It has been several years since we transitioned our son from cow’s milk to almond milk. When we first made the switch, the only alternative to dairy looked very unappealing. The product was on the grocer’s shelf at room temperature. Today there’s a much larger variety of milk products from soy, rice, and almonds right in the dairy case.
Recently, I attended a conference and heard a local doctor and a few parents give rave reviews about camel’s milk. It even turns out that the Camel Milk Association is right here in my home state of Michigan. I know this may sound ignorant, but with 80 inches of snowfall this winter, I would never have guessed that there were camels here! I also had no idea that it was even possible to consume locally produced camel’s milk in the US.
Camel Milk USA and Dr. Millie Hinkle have been working to open the door for camel’s milk to be sold commercially in the US. It appears that camel’s milk was approved after a testing kit was given the seal of approval by the FDA in October 2012. Personally, I haven’t seen camel’s milk at the grocery store. From the websites that I have been reviewing for this article, it appears that the camel milk is being sold directly from the farm to the consumer.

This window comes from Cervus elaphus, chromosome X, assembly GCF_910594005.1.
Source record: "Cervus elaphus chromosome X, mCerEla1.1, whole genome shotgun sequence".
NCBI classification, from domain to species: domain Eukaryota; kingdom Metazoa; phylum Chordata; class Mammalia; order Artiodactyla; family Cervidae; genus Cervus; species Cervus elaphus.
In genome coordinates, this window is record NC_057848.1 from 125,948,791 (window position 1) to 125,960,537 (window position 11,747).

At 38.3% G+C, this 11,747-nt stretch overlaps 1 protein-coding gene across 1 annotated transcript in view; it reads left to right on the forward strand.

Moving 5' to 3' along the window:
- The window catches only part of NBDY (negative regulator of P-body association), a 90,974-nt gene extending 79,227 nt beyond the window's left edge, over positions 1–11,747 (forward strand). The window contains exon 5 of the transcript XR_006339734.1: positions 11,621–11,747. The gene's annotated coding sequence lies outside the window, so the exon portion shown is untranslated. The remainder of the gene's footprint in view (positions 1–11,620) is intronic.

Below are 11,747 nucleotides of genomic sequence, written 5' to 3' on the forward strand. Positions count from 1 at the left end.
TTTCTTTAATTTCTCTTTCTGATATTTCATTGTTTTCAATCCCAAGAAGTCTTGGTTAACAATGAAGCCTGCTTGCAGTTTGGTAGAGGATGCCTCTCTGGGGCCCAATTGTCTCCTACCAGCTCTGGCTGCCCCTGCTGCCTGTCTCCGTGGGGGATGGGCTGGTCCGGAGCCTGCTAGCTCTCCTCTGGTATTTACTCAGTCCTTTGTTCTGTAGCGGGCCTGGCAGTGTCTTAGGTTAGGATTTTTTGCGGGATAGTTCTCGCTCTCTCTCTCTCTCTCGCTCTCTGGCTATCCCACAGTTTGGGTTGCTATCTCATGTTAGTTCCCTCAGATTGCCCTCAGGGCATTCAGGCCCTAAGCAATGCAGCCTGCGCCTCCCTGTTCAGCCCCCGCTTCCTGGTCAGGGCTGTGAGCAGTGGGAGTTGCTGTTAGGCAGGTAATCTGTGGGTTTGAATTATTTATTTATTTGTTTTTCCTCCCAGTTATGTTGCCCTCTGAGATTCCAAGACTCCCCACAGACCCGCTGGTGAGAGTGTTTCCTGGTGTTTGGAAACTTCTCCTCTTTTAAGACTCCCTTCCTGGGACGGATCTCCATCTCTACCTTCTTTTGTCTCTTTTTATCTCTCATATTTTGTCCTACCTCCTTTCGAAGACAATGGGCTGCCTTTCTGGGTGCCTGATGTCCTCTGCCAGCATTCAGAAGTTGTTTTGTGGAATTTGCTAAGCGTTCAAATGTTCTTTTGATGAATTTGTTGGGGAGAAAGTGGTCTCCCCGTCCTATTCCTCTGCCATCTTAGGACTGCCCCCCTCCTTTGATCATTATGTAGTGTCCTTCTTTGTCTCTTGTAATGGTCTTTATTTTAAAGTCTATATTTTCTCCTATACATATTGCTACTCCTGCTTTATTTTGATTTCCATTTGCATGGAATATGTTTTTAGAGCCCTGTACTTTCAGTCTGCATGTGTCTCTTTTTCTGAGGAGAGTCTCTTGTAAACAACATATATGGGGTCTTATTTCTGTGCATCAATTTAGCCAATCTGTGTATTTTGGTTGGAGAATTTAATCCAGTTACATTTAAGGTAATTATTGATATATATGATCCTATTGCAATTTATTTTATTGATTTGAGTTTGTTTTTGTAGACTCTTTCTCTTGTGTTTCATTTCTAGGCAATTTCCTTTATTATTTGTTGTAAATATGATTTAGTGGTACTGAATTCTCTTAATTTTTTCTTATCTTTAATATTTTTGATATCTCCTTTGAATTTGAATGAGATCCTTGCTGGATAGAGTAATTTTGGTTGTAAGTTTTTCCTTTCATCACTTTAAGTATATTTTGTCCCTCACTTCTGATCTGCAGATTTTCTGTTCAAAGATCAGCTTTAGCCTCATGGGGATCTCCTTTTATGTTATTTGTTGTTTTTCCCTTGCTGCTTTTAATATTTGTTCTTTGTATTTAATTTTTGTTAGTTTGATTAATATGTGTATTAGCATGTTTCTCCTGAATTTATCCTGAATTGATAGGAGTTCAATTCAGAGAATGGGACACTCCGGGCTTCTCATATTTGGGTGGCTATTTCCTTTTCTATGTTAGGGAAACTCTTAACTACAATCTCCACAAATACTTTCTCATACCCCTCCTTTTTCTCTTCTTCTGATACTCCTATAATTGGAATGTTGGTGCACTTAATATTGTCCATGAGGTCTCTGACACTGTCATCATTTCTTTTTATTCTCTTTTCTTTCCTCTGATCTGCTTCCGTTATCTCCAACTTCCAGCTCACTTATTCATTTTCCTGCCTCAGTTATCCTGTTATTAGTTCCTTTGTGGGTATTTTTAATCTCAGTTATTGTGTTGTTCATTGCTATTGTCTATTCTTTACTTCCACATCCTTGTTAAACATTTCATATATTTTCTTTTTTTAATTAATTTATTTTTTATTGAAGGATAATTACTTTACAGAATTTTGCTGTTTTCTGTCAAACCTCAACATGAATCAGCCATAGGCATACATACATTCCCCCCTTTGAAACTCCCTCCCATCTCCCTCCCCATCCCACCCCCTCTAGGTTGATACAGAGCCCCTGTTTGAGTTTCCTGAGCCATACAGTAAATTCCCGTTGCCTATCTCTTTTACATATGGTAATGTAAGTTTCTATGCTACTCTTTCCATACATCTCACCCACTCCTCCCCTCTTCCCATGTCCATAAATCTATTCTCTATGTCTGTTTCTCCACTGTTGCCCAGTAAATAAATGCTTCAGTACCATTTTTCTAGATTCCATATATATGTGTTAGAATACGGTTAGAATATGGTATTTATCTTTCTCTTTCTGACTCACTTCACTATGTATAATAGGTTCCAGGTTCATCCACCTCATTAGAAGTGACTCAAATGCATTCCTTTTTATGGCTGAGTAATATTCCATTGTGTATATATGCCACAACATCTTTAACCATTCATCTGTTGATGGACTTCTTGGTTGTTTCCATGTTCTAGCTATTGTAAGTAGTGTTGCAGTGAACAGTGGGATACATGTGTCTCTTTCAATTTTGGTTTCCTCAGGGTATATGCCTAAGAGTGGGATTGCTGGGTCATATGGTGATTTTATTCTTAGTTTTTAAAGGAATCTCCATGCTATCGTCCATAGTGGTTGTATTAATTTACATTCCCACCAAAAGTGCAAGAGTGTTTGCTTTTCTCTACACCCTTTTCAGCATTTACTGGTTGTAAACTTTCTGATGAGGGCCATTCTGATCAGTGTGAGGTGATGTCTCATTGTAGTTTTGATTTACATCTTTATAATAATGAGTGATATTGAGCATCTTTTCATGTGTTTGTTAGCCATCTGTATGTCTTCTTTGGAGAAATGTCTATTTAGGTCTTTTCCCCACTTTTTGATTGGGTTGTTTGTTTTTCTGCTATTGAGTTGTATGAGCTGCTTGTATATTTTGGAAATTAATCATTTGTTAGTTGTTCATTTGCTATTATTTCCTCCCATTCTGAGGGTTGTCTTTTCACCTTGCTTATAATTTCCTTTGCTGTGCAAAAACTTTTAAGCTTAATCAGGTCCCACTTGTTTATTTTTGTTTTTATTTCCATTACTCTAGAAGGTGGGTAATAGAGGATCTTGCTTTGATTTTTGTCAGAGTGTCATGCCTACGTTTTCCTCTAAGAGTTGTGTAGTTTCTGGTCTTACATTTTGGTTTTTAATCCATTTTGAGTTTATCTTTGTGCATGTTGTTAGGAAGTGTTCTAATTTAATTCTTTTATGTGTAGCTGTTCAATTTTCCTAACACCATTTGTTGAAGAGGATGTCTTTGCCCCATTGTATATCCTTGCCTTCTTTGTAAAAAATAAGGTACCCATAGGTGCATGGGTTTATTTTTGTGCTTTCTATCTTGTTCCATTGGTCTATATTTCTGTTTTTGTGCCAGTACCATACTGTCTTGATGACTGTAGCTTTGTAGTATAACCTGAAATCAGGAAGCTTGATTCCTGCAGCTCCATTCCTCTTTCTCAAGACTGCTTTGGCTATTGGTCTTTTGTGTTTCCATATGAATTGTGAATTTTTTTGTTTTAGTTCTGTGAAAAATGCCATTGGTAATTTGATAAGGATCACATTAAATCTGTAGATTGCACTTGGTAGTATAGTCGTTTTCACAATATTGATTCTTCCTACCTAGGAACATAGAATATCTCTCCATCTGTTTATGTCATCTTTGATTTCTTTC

According to the United Nations News Centre, camel’s milk is slightly saltier than cow’s milk, but has three times the amount of vitamin C. In addition, “Camel milk is the closest to a human mother's milk. There are no known allergies to it,” said camel farmer, Gil Riegler in an interview with The Orange County Register.
In an article for Voice of America News, wildlife veterinarian Sharon Deem of the Saint Louis Zoo estimates that 4 million people in Kenya probably drink unpasteurized camel milk. Deem and her colleagues are investigating the potential health risks. They are focusing on three diseases: brucellosis, trypanosomiasis, and Q fever. These diseases could spread to people who drink unpasteurized milk.
So what does all of this have to do with cancer? Well, one article in the journal Food Chemistry found that “Camel milk lactoferrin inhibited the growth of colon cancer cells in vitro by more than 50%.” In another study published in the Journal of Biomedicine and Biotechnology, researchers investigated the effect of camel's milk on the proliferation of human cancer cells. The results showed that camel milk, not bovine milk, induced apoptosis in vitro in HepG2 (liver hepatocellular carcinoma) and MCF-7 (human breast adenocarcinoma cell line). In addition, previous studies have shown that camel's milk contains higher amounts of antioxidant vitamins when compared to cow's milk.
Given this information, are you ready to make the switch from cow’s milk to camel’s milk?